Pymmes Park was my running away place when I was a child.
To be honest, I didn’t run very far as we lived opposite the entrance and it wasn’t just as a child – the last time I ran away there, I was 26 years old. I gave my fiancé quite a shock when I walked out over mistakes that had been made in the printing of our wedding Orders of Service. But my parents recognised my behaviour of old and sent him to find me after half an hour, knowing that even though I had needed to get away I also wanted to be found.
The park was a safe place for me, a real escape from four walls when life hemmed me in. If feelings or a situation overwhelmed me, the park was where I fled. Angry, heartbroken, or burdened, I stomped the paths around the lake until I found an unoccupied bench set back in one of the alcoves of the stone wall in which to hide.
I suppose happy memories of so much of my childhood spent there (I viewed it as a natural extension to our small garden) amassed into a great sense of security associated with being there. I spent weekends and after school with my best friend on the swings, roundabouts, slides and the dangerous witch’s hat in the playground. Throughout the years we walked all our different dogs there: chased squirrels, caught water rats, and practised for shows. We played tennis on the public courts, kicked through leaves knee deep each autumn, and I dreamed of bridal photos under the cherry and almond blossom.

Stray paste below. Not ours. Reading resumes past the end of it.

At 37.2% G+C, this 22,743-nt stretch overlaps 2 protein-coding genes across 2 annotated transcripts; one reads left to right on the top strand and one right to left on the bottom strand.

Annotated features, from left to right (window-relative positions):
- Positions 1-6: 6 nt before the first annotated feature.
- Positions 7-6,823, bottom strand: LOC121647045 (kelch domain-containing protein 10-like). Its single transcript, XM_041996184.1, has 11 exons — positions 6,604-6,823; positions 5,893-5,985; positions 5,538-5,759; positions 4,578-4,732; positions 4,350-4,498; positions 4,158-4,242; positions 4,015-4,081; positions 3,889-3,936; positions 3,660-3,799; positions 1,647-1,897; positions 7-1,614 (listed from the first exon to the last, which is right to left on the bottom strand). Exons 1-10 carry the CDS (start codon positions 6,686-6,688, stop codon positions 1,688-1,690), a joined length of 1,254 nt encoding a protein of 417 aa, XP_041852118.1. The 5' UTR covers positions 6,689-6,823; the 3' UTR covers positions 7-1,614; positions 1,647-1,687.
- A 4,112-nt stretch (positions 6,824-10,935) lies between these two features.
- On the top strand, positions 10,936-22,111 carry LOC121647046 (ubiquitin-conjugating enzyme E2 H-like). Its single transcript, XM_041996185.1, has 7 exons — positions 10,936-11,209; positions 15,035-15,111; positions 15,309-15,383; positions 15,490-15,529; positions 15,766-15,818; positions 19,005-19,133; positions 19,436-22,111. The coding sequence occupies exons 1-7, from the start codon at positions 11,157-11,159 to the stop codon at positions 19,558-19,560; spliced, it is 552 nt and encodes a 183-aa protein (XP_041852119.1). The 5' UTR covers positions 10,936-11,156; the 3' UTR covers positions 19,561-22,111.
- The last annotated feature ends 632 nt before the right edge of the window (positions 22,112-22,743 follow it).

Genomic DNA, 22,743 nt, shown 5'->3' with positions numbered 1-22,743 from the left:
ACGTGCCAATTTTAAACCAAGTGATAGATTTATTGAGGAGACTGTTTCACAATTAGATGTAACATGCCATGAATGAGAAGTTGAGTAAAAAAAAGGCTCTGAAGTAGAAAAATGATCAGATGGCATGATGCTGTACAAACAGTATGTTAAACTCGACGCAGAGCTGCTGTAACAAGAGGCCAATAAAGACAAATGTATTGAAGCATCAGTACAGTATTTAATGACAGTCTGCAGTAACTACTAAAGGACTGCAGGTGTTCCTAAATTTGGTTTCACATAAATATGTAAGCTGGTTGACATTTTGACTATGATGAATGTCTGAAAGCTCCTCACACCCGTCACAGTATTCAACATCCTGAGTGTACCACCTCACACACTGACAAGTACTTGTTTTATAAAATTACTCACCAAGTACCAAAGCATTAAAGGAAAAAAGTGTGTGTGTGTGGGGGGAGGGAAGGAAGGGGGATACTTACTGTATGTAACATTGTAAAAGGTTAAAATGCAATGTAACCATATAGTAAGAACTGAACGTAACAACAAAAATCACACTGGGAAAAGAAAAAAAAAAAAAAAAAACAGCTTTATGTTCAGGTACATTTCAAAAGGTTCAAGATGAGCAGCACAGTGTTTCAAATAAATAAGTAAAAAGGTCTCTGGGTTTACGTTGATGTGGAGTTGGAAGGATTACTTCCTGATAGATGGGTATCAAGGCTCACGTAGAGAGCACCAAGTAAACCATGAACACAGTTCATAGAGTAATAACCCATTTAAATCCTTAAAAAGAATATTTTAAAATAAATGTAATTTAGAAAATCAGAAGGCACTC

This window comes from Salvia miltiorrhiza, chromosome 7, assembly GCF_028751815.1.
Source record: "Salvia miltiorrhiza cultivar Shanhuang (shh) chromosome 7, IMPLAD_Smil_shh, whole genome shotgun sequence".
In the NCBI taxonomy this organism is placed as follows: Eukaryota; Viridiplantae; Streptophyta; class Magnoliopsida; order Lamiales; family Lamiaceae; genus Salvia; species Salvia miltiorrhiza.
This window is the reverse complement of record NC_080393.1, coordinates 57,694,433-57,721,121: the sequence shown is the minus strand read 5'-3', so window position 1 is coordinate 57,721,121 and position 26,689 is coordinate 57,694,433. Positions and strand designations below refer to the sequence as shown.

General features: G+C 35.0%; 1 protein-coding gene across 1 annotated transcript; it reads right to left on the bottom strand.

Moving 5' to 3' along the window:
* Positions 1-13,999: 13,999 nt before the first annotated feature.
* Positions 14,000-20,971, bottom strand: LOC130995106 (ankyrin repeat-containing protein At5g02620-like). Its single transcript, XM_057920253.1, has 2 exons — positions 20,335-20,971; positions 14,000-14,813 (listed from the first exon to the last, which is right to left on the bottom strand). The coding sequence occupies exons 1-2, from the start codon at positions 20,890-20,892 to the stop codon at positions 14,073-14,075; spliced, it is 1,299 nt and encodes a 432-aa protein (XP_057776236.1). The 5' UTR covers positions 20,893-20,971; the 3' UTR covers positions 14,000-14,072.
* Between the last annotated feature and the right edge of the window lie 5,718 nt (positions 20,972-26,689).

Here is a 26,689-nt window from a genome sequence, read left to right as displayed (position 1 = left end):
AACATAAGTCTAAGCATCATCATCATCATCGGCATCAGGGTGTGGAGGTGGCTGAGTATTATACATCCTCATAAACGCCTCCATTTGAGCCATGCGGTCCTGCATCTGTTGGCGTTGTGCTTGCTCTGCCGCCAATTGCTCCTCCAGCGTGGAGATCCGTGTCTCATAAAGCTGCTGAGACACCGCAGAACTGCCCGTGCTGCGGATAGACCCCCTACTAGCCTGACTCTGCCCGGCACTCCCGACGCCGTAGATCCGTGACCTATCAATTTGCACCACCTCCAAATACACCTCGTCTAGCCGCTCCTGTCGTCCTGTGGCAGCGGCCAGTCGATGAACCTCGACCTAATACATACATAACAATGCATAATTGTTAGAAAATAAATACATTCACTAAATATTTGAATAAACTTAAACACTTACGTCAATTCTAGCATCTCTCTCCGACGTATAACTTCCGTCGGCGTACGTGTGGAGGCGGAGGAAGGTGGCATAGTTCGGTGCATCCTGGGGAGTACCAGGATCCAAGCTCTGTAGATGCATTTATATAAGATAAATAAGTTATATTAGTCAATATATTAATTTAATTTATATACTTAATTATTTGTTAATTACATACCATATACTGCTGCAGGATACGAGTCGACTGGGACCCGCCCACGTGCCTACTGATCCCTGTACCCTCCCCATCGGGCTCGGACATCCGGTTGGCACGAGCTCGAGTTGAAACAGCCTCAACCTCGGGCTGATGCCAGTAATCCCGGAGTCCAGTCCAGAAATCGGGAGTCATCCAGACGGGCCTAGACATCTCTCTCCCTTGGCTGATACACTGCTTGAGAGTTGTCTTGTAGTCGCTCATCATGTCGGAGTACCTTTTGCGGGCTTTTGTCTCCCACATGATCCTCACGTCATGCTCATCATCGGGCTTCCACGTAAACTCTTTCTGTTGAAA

In the summer, a concrete paddling pool dug deep into the ground was filled increasingly dirty water, pedal and rowing boats could be hired, and most excitingly the Summer Theatre opened for everything from pantomime to ballet. For a while, there was a domestic zoo – until hooligans killed the animals (it was rumoured for Christmas dinner purposes). And the highlight was the annual funfair that set up its stalls and rides for one short week, although my parents quickly tired of the noise and litter that accompanied it.
I don’t have a park to run away to now, even though I still sometimes feel the urge to escape life’s stresses. It’s what my dad calls ‘Stop the world, I want to get off’. But I have something, someone else to give me that same sense of security and relief if I choose to take His escape route. Or as the old hymn puts it:
‘Rock of Ages, cleft for me,
Let me hide myself in Thee’.